Database selection and data extraction: the initial search revealed varying results across databases. Cochrane Library, Pubmed, and Embase yielded no results related to the research question. However, Google Scholar initially provided 311 results, of which 51 were assessed for relevance, and none were found to be directly applicable to the study. After refining the search terms to "spasticity" and "Botox," Google Scholar produced 7380 results. Following relevance filtering, no relevant studies were identified. Cochrane Library initially showed 38 results, and when filtered for the last five years, seven studies were found. Of these, one study was relevant. Pubmed initially produced 1220 results, which were further refined to 395 for the last five years. After adjusting for publication type, 98 studies were identified. Upon closer examination, 13 studies were found to be relevant, and after removing duplicates, four papers were selected. Unfortunately, Embase provided only one study, which did not align with the focus of our review.

Data synthesis and analysis: data synthesis involves summarizing key findings from the selected studies. Due to the potential heterogeneity of study designs and outcomes, a narrative synthesis approach was employed. Themes and patterns emerging from the literature were identified, and findings were organized to address the research objectives.



Results Up    Down

We were unable to find any evidence in the literature to suggest that Botox has been used to treat muscle contracture following a below-knee amputation. However, there is evidence in the literature that suggests that Botox has been used to treat other conditions related to amputation such as stump hyperhidrosis, jumping stump, and phantom pain. It is noteworthy that, Botox has been used to treat spasticity post-stroke and cerebral palsy, which has a similar pathophysiology to muscular contracture post-operatively.



Discussion Up    Down

Anatomical overview: the thigh muscles are divided into three compartments: anterior, medial, and posterior. The femoral nerve innervates the anterior compartment, which includes the pectineus, sartorius, quadriceps femoris, and iliopsoas muscles. The quadriceps femoris is the primary knee extensor, while the sartorius muscle flexes the knee and hip joints, and the pectineus muscle flexes, adducts, and medially rotates the hip. The femoral artery enters the thigh to provide blood to the anterior compartment, and the deep femoral artery splits into two smaller branches that supply blood to nearby muscles. The external iliac lymphatic plexus drains the anterior thigh muscles and merges with the common iliac plexus before draining into the cisterna chyli and then the thoracic duct. The femoral nerve innervates the anterior compartment of the thigh, which includes the pectineus, sartorius, quadriceps femoris, and iliopsoas muscles. The femoral and deep femoral arteries provide blood supply to nearby muscles. The femoral nerve is responsible for motor and sensory functions in the anterior and medial legs. Occasionally, the pectineus muscle may also be innervated by the obturator nerve.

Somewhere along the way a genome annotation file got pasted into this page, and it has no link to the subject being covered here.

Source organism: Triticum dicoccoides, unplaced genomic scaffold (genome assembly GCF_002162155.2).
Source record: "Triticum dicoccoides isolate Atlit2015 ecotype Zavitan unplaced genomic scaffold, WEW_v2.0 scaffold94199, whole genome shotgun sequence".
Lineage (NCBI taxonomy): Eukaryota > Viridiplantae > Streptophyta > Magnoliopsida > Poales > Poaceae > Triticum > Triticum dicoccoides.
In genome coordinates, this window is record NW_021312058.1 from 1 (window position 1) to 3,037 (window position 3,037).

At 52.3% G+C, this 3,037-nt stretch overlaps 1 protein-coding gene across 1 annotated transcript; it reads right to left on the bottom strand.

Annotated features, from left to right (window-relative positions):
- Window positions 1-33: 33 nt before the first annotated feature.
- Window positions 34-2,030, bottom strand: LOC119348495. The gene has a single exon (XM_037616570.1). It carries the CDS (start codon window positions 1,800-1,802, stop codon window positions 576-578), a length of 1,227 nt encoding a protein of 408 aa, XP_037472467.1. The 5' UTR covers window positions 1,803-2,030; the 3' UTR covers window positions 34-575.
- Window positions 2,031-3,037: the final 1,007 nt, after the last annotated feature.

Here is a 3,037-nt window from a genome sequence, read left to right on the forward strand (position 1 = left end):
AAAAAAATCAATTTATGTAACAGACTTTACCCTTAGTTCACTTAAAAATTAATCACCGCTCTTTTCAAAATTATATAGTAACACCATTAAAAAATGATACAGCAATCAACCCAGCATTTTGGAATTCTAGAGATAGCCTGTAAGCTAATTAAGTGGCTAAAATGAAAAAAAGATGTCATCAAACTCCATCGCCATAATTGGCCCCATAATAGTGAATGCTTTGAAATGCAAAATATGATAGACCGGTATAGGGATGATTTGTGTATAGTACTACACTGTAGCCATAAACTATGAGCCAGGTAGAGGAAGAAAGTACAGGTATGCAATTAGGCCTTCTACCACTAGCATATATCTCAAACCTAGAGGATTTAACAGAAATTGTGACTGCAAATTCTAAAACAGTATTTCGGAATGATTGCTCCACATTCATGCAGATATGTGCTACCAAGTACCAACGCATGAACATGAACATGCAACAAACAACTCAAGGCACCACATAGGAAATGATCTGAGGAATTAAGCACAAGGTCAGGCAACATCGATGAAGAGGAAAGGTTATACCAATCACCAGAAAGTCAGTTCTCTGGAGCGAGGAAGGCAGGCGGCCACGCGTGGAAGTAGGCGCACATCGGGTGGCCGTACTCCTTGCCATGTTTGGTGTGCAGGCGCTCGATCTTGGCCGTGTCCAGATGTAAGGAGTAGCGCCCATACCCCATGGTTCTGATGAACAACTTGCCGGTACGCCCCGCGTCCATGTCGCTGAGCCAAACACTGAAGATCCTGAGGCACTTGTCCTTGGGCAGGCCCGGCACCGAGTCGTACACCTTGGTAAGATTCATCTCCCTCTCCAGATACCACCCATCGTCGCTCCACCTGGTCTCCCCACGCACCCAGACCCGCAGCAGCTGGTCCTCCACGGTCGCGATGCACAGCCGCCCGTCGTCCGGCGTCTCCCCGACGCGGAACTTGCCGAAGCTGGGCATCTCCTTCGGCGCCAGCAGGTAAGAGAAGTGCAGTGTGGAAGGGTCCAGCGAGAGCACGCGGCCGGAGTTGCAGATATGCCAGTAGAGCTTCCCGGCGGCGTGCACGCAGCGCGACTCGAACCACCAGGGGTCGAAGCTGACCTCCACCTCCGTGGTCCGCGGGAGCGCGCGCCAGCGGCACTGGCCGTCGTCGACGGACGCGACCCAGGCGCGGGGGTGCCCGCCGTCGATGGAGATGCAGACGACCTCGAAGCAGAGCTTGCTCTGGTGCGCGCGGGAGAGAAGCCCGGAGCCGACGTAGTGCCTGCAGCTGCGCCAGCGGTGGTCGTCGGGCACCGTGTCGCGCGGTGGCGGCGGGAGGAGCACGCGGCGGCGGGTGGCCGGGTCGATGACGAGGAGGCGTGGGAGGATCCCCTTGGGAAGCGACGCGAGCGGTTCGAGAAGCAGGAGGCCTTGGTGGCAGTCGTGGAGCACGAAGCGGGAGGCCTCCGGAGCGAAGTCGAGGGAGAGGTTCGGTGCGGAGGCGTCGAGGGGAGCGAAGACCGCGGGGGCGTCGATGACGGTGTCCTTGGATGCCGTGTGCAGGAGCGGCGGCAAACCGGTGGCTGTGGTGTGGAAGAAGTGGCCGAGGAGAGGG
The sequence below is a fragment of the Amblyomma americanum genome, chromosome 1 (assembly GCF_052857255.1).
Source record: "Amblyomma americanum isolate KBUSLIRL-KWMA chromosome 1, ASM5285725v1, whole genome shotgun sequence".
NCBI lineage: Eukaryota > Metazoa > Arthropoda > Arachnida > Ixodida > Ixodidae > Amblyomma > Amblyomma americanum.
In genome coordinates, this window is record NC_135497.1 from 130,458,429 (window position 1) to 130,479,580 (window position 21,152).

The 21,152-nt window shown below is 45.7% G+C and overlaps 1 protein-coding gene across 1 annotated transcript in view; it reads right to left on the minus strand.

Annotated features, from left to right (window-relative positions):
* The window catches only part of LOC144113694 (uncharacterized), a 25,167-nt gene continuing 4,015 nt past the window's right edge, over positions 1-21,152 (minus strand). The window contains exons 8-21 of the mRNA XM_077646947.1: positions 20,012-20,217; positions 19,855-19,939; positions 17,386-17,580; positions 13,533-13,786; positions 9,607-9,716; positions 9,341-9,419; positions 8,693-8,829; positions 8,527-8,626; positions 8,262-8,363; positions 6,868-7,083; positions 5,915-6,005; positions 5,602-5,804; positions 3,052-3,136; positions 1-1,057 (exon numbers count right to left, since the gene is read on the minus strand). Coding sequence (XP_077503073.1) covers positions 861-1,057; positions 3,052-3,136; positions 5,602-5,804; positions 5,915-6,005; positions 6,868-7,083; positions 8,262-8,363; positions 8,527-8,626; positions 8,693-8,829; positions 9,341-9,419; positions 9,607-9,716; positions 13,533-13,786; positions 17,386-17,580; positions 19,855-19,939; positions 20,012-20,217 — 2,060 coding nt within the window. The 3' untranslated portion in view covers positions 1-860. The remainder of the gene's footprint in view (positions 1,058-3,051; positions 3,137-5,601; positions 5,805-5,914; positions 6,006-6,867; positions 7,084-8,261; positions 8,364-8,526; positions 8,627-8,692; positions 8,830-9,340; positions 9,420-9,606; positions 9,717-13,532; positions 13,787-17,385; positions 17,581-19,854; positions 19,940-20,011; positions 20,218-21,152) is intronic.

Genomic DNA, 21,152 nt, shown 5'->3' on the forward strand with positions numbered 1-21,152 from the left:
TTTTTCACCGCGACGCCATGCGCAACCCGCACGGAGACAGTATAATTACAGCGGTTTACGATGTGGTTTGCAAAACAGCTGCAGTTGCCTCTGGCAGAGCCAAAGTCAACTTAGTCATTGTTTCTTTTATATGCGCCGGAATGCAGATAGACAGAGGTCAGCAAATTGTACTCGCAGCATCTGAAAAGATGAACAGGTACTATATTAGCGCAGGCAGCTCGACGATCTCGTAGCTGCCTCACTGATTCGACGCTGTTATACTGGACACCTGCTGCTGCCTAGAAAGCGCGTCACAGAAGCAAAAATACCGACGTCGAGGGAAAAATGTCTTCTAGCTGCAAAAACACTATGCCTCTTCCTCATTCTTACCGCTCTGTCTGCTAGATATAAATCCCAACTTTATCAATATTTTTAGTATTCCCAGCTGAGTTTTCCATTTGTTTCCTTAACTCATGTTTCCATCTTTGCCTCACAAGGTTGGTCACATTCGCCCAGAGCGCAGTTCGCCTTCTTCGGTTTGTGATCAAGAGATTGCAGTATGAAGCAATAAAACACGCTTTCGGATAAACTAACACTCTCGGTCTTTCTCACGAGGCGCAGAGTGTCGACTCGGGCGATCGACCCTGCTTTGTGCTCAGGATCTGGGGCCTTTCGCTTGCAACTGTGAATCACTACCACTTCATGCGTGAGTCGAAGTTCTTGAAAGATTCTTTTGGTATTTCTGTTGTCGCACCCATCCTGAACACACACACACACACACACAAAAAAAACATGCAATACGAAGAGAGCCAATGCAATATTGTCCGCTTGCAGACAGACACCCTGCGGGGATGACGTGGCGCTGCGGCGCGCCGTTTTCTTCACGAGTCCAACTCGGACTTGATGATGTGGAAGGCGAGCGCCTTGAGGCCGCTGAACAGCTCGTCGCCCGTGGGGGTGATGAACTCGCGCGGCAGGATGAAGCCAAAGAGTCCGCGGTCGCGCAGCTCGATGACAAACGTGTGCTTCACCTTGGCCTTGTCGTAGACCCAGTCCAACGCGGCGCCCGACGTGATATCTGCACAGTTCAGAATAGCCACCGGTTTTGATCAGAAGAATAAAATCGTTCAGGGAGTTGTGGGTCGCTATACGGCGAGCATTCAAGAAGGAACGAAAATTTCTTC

Amputation: an amputation is a medical procedure in which all or a portion of the limb is removed when saving the limb (upper or lower) is not feasible [8]. Leg amputees typically outnumber arm amputees which is more common within the younger age groups. Diabetes and age-related metabolic illnesses are two of the most frequent causes of limb loss due to peripheral vascular disease [9]. However, below the age of 60, trauma is most frequently the cause of limb amputation. Other causes include infection and malignancy [10]. The number of amputees who lose limbs in workplace accidents has significantly reduced over the past 20 years, whereas the number of amputees who lose limbs in accidents at home or while engaging in recreational activities has remained relatively stable [9]. Because the knee joint is preserved, Below-knee amputation (BKA) is linked to better rehabilitation outcomes than above-knee amputation (AKA). In contrast to Above-knee amputation (AKA), BKA typically has greater reoperation rates and worse overall healing rates. When BKA fails, it frequently calls for a further revision or perhaps an AKA [10].

Below knee amputation indications: below-knee amputations are done in critical situations where limb preservation is not possible, and when death is imminent. Definitive source control with debridement is essential. IV antibiotics play a crucial role in reducing morbidity caused by systemic bacterial infection. Urgent BKAs may be necessary if limb salvage fails. Full-thickness burns, severe or total neurovascular impairment, or permanent soft tissue abnormalities may require definitive BKA. Finally, non-septic patients with extensive non-healing tissue loss, multiple distal to mid-foot amputations with persistent infection, unreconstructedly vascular insufficiency with a non-healing ulcer, or lack of distal foot/ankle function with persistent pain may be candidates for elective BKAs [11].